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The code below works on all browsers I have tried but does not work on IE. The jsonObj at ends up with all nulls. (Browsers tested Mac safari, chrome, firefox, PC FireFox, Opera, chrome) IE is the only one to fail. Can some one see my problem?

IE version 10

function Save() {
    var path = document.location.pathname;

    var Checked = "{";
    jsonObj = [];

    $('.questionsOnPage').each(function () {

        item = {}
        var id = this.id;

        jQuery(this).children(".questionCheckBox").each(function () {
            item ["id"] = this.id;
            item ["selected"] = this.checked;
        });

        jQuery(this).children(".question").each(function () {
            item ["question"] = this.innerHTML;
        });

        answers = {}

        jQuery(this).children(".answer").each(function () {
            answer = {};
            answer ["selector"] = $(this).attr("data-selector");
            answer ["answerText"] = $(this).attr("data-answerText");
            answer ["correct"] = $(this).attr("data-correct");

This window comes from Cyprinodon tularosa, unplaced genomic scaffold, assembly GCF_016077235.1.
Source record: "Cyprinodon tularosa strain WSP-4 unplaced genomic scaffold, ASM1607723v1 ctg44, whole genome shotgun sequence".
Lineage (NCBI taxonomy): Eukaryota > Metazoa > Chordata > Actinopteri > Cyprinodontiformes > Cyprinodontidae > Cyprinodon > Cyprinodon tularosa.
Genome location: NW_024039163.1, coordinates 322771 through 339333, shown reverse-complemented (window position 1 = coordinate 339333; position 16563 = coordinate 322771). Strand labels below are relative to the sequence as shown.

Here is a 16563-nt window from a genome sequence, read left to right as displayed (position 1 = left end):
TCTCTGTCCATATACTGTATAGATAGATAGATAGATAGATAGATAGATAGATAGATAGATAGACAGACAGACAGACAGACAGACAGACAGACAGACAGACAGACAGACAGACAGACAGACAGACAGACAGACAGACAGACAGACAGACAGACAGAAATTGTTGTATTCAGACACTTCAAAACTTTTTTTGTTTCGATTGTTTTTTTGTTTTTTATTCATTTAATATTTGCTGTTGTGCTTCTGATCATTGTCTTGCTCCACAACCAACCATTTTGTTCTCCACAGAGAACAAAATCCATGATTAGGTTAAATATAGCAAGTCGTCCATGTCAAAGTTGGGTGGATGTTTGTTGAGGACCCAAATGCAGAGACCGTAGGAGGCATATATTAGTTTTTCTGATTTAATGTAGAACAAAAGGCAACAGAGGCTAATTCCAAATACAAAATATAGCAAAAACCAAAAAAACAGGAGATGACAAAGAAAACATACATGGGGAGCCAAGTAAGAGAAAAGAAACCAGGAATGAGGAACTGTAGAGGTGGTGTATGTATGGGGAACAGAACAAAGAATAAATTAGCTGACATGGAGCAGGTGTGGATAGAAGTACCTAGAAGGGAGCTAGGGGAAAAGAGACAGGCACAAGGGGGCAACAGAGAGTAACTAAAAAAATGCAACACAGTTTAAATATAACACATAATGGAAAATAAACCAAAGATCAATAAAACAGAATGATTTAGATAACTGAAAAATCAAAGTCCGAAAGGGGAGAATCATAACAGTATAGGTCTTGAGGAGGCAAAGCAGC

answers [$(this).attr("data-selector")] = answer;
        });

        item["answers"] =  answers;

        jsonObj.push(item);
    });
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1  
What version of IE? It makes a lot of difference. Also, you're processing a lot of DOM, care to include it? (E.g. in FF/Chrome, Inspect element -> Copy outer HTML -> paste here/on pastebin) –  wizzard0 Jan 18 at 4:38
2  
Maybe adding var before item={} may help you –  TwilightSun Jan 18 at 4:44
1  
FYI, this has nothing to do with JSON. You are creating an array of objects, not JSON. There might be a problem with item being global. Make it local. –  Felix Kling Jan 18 at 4:45
    
adding var worked, thanks!!! –  lascoff Jan 18 at 4:47
    
Please declare all local variables as local variables. Way too many implicit globals here. You are asking for problems. –  jfriend00 Jan 18 at 4:50

1 Answer 1

up vote 2 down vote accepted

As Deryck suggested I'll put this in the answer.

The solution to your problem: add Var before item={}

Different browser vendors have different implementation on the JavaScript engine. To my observation, when you push something into an array in IE, you're pushing a reference of the object instead of a cloned copy (not sure if this is true). So modifying item after pushing, would result in changing the previous pushed object. Adding var will assure that you'll get a new copy in each iteration step.

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